February 6, 2009

Caylee's Defense Team Offers Lame Defense

Apparently, Casey Anthony's attorneys went to the Perry Mason school of law; they watch too much television. That's the only way I can explain their completely ludicrous comparison of Casey Williams to a fictional TV character.

That's right, her lawyers claim that Casey Anthony is a real-life Richard Kimble, the lead character in the 1960's TV show The Fugitive. Harrison Ford reprised the role in the film of the same name.

First, let's look at the fictional case of Dr. Richard Kimble:

Kimble and his wife have an argument, and he leaves to cool down, almost running down a one-armed man. Hours later, he comes home to find his house wide open and his wife murdered. The police show up and find him holding his dead wife, and he's arrested for the murder. They find no evidence of the One-Armed Man, and it's doubtful they even looked very hard, given the witnesses who saw Kimble and his wife argue on several occasions.

He's convicted of her murder, but an accident sets him free. Does he run off and start a new life, free of the ol' ball and chain? No, he spends all his time trying to find his wife's true killer.

So now let's look at what we know of Casey Anthony's case:

Her daughter, Caylee, seems to have dropped out of sight around June 10, 2008. Casey's parents asked their daughter about it, and she replied that Caylee was with a friend. It was several weeks later, in July, before she finally claimed that a baby sitter had absconded with Caylee back in June, and only then were the police were informed.

Casey claims she was doing her own investigation during that time. But not one person she was with ever heard her claim the child was missing. Not her new boyfriend, with whom she stayed for several weeks after Caylee seems to have disappeared. Not her best friend, with whom she was going to move in with, and from whom she stole several hundred dollars.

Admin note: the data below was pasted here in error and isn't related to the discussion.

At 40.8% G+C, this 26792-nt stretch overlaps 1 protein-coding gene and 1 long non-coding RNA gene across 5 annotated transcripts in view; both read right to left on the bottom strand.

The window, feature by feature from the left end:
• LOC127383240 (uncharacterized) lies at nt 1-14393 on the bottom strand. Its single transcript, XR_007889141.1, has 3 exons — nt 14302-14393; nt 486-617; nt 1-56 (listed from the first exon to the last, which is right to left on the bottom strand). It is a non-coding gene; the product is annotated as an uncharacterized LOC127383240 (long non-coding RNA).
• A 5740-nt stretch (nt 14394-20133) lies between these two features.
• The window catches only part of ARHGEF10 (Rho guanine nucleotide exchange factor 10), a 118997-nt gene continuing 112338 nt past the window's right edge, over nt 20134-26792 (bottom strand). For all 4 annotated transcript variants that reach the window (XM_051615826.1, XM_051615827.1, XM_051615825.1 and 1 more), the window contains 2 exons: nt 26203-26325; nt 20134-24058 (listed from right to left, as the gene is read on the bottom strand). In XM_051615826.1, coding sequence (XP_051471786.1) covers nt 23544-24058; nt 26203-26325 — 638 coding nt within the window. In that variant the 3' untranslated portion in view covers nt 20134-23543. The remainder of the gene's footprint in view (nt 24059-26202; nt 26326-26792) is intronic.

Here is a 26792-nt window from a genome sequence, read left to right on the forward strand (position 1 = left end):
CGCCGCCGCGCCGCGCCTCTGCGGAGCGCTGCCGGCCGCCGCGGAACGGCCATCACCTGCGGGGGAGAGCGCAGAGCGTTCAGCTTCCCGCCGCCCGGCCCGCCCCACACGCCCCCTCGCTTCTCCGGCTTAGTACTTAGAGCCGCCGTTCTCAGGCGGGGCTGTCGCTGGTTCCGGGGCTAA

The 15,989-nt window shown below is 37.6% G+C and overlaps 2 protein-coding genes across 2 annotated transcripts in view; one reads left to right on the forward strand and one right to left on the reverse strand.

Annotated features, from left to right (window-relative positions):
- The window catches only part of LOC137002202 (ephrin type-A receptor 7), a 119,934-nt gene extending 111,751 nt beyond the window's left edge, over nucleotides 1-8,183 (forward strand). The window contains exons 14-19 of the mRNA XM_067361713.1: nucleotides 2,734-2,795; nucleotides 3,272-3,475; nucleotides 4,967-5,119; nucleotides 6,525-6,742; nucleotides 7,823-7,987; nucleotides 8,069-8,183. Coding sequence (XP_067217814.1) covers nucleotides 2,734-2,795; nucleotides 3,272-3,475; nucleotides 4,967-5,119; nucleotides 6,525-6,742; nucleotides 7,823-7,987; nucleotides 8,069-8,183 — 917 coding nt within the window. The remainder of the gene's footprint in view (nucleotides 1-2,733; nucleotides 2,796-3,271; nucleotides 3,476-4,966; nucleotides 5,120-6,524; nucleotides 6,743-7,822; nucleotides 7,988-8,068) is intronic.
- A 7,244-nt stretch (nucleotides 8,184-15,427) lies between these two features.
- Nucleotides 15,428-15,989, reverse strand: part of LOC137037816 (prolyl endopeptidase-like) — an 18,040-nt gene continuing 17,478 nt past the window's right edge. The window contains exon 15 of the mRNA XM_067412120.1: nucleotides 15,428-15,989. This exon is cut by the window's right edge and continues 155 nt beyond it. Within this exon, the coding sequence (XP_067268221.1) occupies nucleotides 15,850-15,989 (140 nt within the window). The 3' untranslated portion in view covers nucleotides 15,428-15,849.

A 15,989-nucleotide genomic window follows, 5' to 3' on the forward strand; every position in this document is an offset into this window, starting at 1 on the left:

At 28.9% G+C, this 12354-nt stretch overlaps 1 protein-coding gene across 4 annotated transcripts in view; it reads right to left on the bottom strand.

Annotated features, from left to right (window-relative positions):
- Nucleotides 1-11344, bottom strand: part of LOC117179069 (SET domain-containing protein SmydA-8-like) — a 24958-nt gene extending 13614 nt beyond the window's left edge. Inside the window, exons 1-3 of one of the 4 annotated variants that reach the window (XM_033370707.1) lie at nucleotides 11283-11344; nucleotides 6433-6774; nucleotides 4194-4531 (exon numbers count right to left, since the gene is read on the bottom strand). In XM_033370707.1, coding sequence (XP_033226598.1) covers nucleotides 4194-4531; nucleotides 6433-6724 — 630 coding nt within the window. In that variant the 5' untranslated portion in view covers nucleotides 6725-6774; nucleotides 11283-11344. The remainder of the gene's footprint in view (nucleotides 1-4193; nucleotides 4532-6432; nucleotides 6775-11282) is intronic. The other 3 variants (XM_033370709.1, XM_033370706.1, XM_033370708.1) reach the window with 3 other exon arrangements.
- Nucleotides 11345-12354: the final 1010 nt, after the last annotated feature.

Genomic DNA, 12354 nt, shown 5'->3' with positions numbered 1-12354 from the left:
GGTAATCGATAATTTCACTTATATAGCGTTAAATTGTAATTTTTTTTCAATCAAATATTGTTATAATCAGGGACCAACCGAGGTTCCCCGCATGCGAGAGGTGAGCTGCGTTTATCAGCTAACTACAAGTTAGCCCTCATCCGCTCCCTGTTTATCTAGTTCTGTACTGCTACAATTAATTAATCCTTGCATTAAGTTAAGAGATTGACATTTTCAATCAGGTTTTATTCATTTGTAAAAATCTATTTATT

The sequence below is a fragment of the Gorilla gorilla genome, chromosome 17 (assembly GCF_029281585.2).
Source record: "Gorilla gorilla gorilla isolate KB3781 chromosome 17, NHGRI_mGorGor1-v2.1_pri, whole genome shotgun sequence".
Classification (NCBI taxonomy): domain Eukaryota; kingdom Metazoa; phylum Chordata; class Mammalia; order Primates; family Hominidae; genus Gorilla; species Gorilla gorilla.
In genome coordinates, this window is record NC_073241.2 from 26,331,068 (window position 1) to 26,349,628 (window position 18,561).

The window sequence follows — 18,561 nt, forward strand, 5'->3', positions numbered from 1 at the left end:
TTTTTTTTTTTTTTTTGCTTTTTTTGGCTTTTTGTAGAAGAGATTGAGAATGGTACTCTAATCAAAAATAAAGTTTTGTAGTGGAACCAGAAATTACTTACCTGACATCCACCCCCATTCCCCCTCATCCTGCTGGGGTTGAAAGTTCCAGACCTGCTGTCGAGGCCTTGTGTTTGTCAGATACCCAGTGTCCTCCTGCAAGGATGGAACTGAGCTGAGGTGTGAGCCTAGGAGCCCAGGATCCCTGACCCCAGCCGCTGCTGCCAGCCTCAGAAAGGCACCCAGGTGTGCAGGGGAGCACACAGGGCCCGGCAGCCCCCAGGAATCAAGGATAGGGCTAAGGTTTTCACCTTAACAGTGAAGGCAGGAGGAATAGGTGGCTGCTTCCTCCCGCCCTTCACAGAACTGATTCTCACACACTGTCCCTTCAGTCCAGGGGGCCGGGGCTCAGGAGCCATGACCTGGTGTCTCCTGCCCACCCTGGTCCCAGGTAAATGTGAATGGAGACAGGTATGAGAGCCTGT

Over a month after her daugher disappeared, she led the police to an apartment she claimed had belonged to her daughter's nanny: not only did no one by that name live at that apartment, no one had lived in that apartment at all for 4 months. She stated that she had tried to call the babysitter, but there was no answer. When asked, she couldn't supply the phone number to the police; she didn't know it. She did point out a building that she said her 20-something nanny had lived in before: it turned out to be a "seniors only" facility.

She told police that she had met the nanny at work; Universal Studios. The nanny also sat for a co-worker, Jeff Hopkins. Her other co-worker Juliette Lewis would remember. But the police discovered that Casey had been fired two years previously, and that the other two had never worked there, if they even existed.

Fictional Kimball supplied information to the police before his trial, the police weren't able to go anywhere with it.

Real-life Casey supplied information to the police, and it's all been revealed to be flat-out lies.

No, Casey Anthony's case is nothing like The Fugitive's.

1 comment:

  1. They certainly didn't have the forensics that are available now! What a ridiculous comparison.